1945 was long presented as the achievement of women’s emancipation, especially in France, where they became citizens (article 17 of the order from 21 April 1944), one year before Italian women. However, the civil emancipation of Frenchwomen came later (1965-1985), as the postwar years saw strong repression of abortion. Even more so, the acquisition of political citizenship was concurrent with a specific form of punishment for collaboration, namely the public shearing of approximately 20,000 women, a humiliating practice that had been used on female Republicans during the Spanish Civil War (1936-1939), and was also frequent during the Greek Civil War (1946-1949). Characterized by its violence toward civilians, the Second World War created terrible ordeals for many women: bombardment of cities, deportation and murder throughout Europe of Jewish women and men as well as Romany, medical experiments conducted by the Nazis in death camps and the sterilization of Romany women at Ravensbrück, malnutrition and hunger in countries occupied by Nazi Germany, massive rape by Allied or enemy soldiers, exodus to flee the advance of enemy troops or after the reconfiguration of borders in 1945. While the mobilization of women in war factories raised concerns especially in the United Kingdom, the Allied arsenal fighting alongside the United States and Canada, their engagement in combat or the Résistance was nevertheless more extended than in 1914-1918. Most armed forces henceforth had auxiliary female corps, the Red Army incorporated female combatants (including fighter pilots), and the politicization of everyday life in occupied territories prompted many women to resist, with the same consequences as men in case of arrest (torture and deportation). Across occupied Europe, other women engaged on the side of collaboration, once again demonstrating that their domain was not simply the household.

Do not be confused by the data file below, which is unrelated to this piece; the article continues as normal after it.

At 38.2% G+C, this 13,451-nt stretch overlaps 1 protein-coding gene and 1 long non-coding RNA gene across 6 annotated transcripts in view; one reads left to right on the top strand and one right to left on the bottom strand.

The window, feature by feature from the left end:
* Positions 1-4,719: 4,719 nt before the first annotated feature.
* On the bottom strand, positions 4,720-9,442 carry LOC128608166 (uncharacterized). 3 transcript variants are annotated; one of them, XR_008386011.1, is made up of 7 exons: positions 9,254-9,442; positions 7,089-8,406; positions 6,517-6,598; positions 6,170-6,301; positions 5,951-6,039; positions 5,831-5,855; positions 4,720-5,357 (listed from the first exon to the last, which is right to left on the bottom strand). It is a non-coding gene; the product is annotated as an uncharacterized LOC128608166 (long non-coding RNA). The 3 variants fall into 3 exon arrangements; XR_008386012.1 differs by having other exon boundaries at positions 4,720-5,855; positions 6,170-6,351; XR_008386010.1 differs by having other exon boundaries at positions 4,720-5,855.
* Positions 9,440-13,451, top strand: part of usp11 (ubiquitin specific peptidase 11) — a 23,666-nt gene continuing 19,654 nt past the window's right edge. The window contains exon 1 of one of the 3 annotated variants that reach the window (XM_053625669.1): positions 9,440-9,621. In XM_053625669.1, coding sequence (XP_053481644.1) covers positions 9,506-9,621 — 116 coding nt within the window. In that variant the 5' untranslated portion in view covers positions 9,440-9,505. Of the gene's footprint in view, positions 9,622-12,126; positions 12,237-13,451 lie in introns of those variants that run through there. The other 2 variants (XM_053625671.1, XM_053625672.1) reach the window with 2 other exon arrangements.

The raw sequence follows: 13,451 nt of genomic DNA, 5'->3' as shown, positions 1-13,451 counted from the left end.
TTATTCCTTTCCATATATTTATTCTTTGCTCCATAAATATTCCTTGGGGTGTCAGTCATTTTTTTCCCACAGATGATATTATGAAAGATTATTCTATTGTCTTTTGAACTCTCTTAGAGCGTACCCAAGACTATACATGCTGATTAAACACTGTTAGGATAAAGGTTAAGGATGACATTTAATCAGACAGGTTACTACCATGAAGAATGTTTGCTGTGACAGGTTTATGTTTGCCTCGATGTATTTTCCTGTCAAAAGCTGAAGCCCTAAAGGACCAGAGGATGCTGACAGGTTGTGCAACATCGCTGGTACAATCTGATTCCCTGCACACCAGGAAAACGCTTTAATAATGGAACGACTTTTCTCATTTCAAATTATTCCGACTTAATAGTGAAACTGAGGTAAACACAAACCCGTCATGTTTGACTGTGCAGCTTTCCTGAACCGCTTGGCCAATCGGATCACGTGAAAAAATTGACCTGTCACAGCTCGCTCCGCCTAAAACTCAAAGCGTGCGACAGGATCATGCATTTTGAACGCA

War indisputably blurred gender, and modified certain individual trajectories of women. But was it an emancipation? The documentary essay by the Belorussian writer Svetlana Aleksievitch, published in 1985, offered powerful nuance to the heroization of the “patriotic Great War,” and similar to its title stressed that “war does not have a woman’s face.” The Algerian War showed the often temporary nature of gender transgressions, as the courage of female mujahideen did not prevent the affirmation of renewed traditionalism after the country’s independence. More recently, the series of atrocities that accompanied fighting in the ex-Yugoslavia (1991-1995) emphasized that women are firstly the victims of war, a privileged target of ethnic cleansing (rape, sexual slavery). Finally, the recent feminization of European armed forces, including as combatants—promoted by the professionalization that helps dissociate masculinity from war—is in keeping with the egalitarian transformations of recent decades, in which feminists have succeeded in deconstructing the feminine. Currently the French army includes a little over 15% women all corps included, making it one of the most feminized in Europe.
Translated by Arby Gharibian